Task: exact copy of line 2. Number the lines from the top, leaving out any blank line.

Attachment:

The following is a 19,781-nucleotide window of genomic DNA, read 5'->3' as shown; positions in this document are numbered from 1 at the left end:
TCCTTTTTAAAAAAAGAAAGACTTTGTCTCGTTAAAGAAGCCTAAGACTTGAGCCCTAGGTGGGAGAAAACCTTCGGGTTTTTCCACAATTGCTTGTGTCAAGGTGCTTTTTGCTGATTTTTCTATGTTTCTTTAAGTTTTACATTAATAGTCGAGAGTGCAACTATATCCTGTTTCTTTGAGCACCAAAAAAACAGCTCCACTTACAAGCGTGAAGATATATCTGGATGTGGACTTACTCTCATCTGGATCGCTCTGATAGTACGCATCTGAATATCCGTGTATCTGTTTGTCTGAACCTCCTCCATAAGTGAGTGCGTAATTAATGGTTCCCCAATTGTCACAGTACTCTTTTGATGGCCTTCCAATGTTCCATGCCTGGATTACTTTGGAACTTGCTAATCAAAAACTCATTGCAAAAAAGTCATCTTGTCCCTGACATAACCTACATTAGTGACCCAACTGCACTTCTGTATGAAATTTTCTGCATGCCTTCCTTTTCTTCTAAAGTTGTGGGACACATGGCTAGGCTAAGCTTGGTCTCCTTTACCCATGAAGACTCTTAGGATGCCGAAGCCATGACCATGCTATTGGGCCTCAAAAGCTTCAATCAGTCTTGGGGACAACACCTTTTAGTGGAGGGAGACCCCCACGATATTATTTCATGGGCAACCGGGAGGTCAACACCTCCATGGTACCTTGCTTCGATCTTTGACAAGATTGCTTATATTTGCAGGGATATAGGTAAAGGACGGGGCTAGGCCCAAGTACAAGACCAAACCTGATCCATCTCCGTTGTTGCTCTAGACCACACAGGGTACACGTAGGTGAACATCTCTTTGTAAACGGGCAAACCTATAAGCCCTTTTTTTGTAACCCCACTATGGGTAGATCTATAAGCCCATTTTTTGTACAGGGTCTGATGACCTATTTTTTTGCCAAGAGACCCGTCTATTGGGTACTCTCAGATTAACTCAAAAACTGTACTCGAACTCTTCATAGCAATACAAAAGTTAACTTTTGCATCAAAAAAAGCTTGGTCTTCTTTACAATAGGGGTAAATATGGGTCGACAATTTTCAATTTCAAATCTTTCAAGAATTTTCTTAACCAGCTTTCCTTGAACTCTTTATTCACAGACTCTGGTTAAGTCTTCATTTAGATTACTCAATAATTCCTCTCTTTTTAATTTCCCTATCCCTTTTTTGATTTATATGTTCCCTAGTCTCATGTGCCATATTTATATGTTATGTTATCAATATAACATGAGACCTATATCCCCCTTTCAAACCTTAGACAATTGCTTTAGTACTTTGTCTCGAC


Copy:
TCCTTTTTAAAAAAAGAAAGACTTTGTCTCGTTAAAGAAGCCTAAGACTTGAGCCCTAGGTGGGAGAAAACCTTCGGGTTTTTCCACAATTGCTTGTGTCAAGGTGCTTTTTGCTGATTTTTCTATGTTTCTTTAAGTTTTACATTAATAGTCGAGAGTGCAACTATATCCTGTTTCTTTGAGCACCAAAAAAACAGCTCCACTTACAAGCGTGAAGATATATCTGGATGTGGACTTACTCTCATCTGGATCGCTCTGATAGTACGCATCTGAATATCCGTGTATCTGTTTGTCTGAACCTCCTCCATAAGTGAGTGCGTAATTAATGGTTCCCCAATTGTCACAGTACTCTTTTGATGGCCTTCCAATGTTCCATGCCTGGATTACTTTGGAACTTGCTAATCAAAAACTCATTGCAAAAAAGTCATCTTGTCCCTGACATAACCTACATTAGTGACCCAACTGCACTTCTGTATGAAATTTTCTGCATGCCTTCCTTTTCTTCTAAAGTTGTGGGACACATGGCTAGGCTAAGCTTGGTCTCCTTTACCCATGAAGACTCTTAGGATGCCGAAGCCATGACCATGCTATTGGGCCTCAAAAGCTTCAATCAGTCTTGGGGACAACACCTTTTAGTGGAGGGAGACCCCCACGATATTATTTCATGGGCAACCGGGAGGTCAACACCTCCATGGTACCTTGCTTCGATCTTTGACAAGATTGCTTATATTTGCAGGGATATAGGTAAAGGACGGGGCTAGGCCCAAGTACAAGACCAAACCTGATCCATCTCCGTTGTTGCTCTAGACCACACAGGGTACACGTAGGTGAACATCTCTTTGTAAACGGGCAAACCTATAAGCCCTTTTTTTGTAACCCCACTATGGGTAGATCTATAAGCCCATTTTTTGTACAGGGTCTGATGACCTATTTTTTTGCCAAGAGACCCGTCTATTGGGTACTCTCAGATTAACTCAAAAACTGTACTCGAACTCTTCATAGCAATACAAAAGTTAACTTTTGCATCAAAAAAAGCTTGGTCTTCTTTACAATAGGGGTAAATATGGGTCGACAATTTTCAATTTCAAATCTTTCAAGAATTTTCTTAACCAGCTTTCCTTGAACTCTTTATTCACAGACTCTGGTTAAGTCTTCATTTAGATTACTCAATAATTCCTCTCTTTTTAATTTCCCTATCCCTTTTTTGATTTATATGTTCCCTAGTCTCATGTGCCATATTTATATGTTATGTTATCAATATAACATGAGACCTATATCCCCCTTTCAAACCTTAGACAATTGCTTTAGTACTTTGTCTCGAC